We decided to find out whether we were having a boy or a girl, just to get our heads around who would be coming into our lives. I’m expecting a boy, which I think has made me even more nervous, but, again, I’ve been under the care of Tommy’s from the twelfth week of my pregnancy and they have made me feel as reassured, comfortable and safe as I possibly can until I have my baby in my arms.
I sometimes think it’s harder for Brenton. I can feel our baby kicking and moving but he can’t. He’s so anxious and desperate to see his son, safe and healthy. I’m booked in for a caesarean section again because I just don’t want to take any risks with my little boy.
After losing a child you take nothing about pregnancy for granted again
Having Gracie means the absolute world to us. It’s not that you love a child more for having lost another, it’s just that you, perhaps, appreciate it differently, you appreciate just how lucky you are and take nothing for granted.
At Tommy’s I’ve been under the care of Professor Shennan throughout my second and third pregnancy. He is so caring, understanding and he never makes you feel like any question you ask is silly. I can’t emphasise enough what his support has meant to me. All of the staff at Tommy’s are fantastic, so understanding and caring to every mum-to-be who walks through their door.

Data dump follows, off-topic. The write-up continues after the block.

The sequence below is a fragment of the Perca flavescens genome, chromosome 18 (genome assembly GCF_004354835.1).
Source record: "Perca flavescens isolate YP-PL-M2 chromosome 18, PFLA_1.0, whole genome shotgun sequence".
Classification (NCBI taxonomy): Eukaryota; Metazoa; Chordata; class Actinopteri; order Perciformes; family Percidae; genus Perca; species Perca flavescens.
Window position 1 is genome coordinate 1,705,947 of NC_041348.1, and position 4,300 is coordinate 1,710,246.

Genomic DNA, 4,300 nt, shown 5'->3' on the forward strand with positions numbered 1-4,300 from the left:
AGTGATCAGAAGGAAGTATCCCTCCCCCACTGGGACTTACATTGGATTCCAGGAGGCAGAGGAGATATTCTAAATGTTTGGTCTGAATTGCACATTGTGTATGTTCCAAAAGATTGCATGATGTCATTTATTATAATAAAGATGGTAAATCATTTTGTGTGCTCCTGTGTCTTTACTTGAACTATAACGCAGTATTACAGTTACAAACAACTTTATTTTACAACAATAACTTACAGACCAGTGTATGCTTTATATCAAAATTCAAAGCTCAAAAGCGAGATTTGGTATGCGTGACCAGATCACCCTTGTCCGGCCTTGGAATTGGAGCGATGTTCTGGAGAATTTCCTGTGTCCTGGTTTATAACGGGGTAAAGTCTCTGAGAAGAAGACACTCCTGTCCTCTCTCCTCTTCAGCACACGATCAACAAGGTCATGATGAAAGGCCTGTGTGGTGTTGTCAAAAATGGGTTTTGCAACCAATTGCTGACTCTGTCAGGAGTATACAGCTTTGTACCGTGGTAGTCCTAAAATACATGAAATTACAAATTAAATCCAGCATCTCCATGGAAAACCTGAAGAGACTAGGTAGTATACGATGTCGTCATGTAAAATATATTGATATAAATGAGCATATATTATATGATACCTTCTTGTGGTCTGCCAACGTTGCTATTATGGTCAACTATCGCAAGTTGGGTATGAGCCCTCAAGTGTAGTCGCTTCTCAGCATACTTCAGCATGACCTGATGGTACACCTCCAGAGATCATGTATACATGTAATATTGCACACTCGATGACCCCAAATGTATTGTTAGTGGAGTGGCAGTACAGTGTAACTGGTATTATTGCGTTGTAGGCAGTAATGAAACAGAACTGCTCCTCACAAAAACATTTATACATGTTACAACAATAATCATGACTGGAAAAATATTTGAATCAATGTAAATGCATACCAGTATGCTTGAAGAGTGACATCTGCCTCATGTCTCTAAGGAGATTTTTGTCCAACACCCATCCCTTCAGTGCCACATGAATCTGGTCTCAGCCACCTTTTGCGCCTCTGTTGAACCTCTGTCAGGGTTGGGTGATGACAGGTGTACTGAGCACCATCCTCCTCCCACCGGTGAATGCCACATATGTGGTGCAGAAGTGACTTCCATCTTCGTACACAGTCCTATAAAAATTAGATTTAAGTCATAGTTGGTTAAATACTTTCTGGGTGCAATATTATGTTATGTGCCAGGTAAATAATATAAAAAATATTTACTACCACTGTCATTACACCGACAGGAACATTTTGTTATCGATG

After losing Jack, being pregnant hasn’t been easy. One day you’re confident and exited but the next the doubts creep in and you worry the baby isn’t moving. Before you know it you’re feeling neurotic.
It’s been really hard but I know I would have struggled so much more without Tommy’s and the reassurance they’ve provided.
I still can’t allow myself to get excited. I haven’t had a baby shower and I’ve barely bought a thing for our new arrival, but Tommy’s has made both of my pregnancies more bearable, they’ve given me the strength and support to cope and that’s why the amazing work they do is so hugely important to mums like me.
"I hope our story gives couples some reassurance that there is light at the end of the tunnel because after 9 miscarriages we have our miracle on the way"
Born weighing less than a bag of sugar over twenty-one years ago, Harriet has come a long way to today, in her final year of University, writing her dissertation on premature infants.
This unique Preterm Surveillance Clinic – funded by Tommy's as part of our research in St Thomas' Hospital, London, has won an NHS Innovation Challenge Prize, for its success in reducing the number of premature births in South East London.
Tommy’s prematurity research centre in London is based at St Thomas’ Hospital, where the charity first began. Opened in 1995, it is the first Maternal and Fetal Research Unit in the UK.
Around 60,000 babies are born prematurely each year in the UK . These babies are vulnerable – they are born before they have grown to cope with the outside world. Tommy’s is saving lives by researching how we can prevent premature births by finding those at risk early on.